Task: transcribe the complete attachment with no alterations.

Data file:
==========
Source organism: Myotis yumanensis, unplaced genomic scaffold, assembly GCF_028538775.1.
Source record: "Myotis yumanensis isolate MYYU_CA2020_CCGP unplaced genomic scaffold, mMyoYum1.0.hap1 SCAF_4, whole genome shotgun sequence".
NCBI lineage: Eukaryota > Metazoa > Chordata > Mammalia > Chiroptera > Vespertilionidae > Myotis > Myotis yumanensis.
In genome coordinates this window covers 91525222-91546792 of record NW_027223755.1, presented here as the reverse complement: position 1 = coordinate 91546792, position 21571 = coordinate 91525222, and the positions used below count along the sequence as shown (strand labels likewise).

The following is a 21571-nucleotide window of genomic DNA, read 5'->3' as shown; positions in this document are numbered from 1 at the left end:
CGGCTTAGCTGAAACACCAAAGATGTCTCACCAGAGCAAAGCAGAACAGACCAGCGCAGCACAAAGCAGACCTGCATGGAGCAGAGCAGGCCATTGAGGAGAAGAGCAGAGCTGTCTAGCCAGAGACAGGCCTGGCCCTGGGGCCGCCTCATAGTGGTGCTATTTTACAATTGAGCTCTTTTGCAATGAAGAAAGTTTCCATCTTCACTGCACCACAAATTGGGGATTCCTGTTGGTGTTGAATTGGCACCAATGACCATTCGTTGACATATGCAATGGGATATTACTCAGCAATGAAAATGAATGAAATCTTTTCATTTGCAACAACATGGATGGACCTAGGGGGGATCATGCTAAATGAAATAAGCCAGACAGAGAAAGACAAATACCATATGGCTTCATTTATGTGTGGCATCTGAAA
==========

Source organism: Myotis yumanensis, unplaced genomic scaffold, assembly GCF_028538775.1.
Source record: "Myotis yumanensis isolate MYYU_CA2020_CCGP unplaced genomic scaffold, mMyoYum1.0.hap1 SCAF_4, whole genome shotgun sequence".
NCBI lineage: Eukaryota > Metazoa > Chordata > Mammalia > Chiroptera > Vespertilionidae > Myotis > Myotis yumanensis.
In genome coordinates this window covers 91525222-91546792 of record NW_027223755.1, presented here as the reverse complement: position 1 = coordinate 91546792, position 21571 = coordinate 91525222, and the positions used below count along the sequence as shown (strand labels likewise).

The following is a 21571-nucleotide window of genomic DNA, read 5'->3' as shown; positions in this document are numbered from 1 at the left end:
CGGCTTAGCTGAAACACCAAAGATGTCTCACCAGAGCAAAGCAGAACAGACCAGCGCAGCACAAAGCAGACCTGCATGGAGCAGAGCAGGCCATTGAGGAGAAGAGCAGAGCTGTCTAGCCAGAGACAGGCCTGGCCCTGGGGCCGCCTCATAGTGGTGCTATTTTACAATTGAGCTCTTTTGCAATGAAGAAAGTTTCCATCTTCACTGCACCACAAATTGGGGATTCCTGTTGGTGTTGAATTGGCACCAATGACCATTCGTTGACATATGCAATGGGATATTACTCAGCAATGAAAATGAATGAAATCTTTTCATTTGCAACAACATGGATGGACCTAGGGGGGATCATGCTAAATGAAATAAGCCAGACAGAGAAAGACAAATACCATATGGCTTCATTTATGTGTGGCATCTGAAA